Tuesday, April 29, 2014

"The Author Outdoes Himself in the Number of People Upon Whom He Brings Suspicion"

THE ORANGE-YELLOW DIAMOND.
By J. S. Fletcher (1863-1935).
Alfred A. Knopf.
1921. 321 pages.
Online HERE, HERE, and HERE.
Fletcher seemed to have a thing for diamonds [see HERE]. Instead of being a superior "Yellow Room"-style detective story, THE ORANGE-YELLOW DIAMOND would seem to qualify as a "Yellow Peril"-type of tale [according to G. K. Chesterton's schema; see HERE].

Following are excerpts from a review which is so laced with SPOILERS that we can in all good conscience reproduce only a small fraction of it:
. . . The author outdoes himself in the number of people upon whom he brings suspicion.
. . . Half-way through the book it is pretty well ascertained that a wonderful orange-yellow diamond is the cause of the murder . . .
. . . The author is one of the few who is able to keep his readers in the dark until the proper moment arrives for their illumination. — "Thrills for Blue Monday," THE LITERARY DIGEST (April 23, 1921)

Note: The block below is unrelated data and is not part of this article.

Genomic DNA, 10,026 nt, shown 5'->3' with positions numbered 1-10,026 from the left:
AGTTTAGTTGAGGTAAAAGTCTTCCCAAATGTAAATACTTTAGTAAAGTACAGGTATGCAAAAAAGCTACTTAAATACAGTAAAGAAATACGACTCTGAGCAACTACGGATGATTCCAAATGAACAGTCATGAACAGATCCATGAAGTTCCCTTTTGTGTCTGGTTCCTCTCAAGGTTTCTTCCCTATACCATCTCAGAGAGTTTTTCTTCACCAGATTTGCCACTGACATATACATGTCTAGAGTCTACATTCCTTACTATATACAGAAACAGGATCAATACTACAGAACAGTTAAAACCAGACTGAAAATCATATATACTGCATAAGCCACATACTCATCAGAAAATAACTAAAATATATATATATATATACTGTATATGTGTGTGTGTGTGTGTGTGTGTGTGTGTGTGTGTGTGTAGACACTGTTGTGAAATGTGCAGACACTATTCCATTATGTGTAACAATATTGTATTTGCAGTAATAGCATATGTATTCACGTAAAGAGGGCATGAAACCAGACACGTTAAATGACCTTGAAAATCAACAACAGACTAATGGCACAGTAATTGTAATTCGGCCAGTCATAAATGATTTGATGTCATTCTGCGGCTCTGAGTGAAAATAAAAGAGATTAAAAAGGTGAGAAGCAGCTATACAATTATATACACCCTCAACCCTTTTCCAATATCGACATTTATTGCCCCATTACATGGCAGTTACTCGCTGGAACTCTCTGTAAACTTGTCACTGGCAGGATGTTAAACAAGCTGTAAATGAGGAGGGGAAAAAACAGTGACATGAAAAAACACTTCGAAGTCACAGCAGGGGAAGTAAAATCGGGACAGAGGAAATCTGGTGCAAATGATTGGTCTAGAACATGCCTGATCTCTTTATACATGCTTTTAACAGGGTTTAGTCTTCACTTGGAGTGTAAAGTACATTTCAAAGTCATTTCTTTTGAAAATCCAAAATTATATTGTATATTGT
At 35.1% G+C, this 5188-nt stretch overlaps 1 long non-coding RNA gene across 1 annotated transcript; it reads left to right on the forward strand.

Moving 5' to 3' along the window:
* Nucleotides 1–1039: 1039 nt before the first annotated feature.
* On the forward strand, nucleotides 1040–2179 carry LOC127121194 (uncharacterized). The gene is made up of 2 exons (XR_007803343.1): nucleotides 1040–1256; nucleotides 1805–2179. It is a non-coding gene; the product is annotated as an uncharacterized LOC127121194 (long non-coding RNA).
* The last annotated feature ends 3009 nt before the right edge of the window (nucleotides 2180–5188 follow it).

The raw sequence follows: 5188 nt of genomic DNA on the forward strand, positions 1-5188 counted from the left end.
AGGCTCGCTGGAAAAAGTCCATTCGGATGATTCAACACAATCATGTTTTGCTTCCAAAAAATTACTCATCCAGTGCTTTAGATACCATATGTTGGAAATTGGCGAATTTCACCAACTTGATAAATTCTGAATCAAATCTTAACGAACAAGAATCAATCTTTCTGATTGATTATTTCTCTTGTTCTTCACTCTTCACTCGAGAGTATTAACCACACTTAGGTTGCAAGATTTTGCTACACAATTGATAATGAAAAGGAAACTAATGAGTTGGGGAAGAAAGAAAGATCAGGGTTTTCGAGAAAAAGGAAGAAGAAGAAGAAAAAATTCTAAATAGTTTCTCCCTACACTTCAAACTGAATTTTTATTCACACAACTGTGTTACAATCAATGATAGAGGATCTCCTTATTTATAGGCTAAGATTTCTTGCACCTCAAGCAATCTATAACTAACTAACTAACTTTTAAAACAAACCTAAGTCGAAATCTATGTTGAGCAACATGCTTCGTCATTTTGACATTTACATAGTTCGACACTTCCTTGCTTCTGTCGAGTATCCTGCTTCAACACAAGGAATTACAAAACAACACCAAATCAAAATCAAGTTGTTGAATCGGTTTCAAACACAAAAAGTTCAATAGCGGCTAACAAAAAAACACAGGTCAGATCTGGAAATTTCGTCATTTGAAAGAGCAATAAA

As Curt Evans notes, THE ORANGE-YELLOW DIAMOND, like so many novels of the period written by Englishmen, has dialect difficulties:
In a generally favorable notice of J. S. Fletcher's mystery The Orange Yellow Diamond (1920), an American reviewer was moved to comment about how unconvincing he found portrayals of American speech in British crime novels. — Curtis Evans, THE PASSING TRAMP (August 5, 2013)

Category: Detective fiction

1 comment:

  1. Fletcher just plain loved jewels in his books, not to mention gewgaws!

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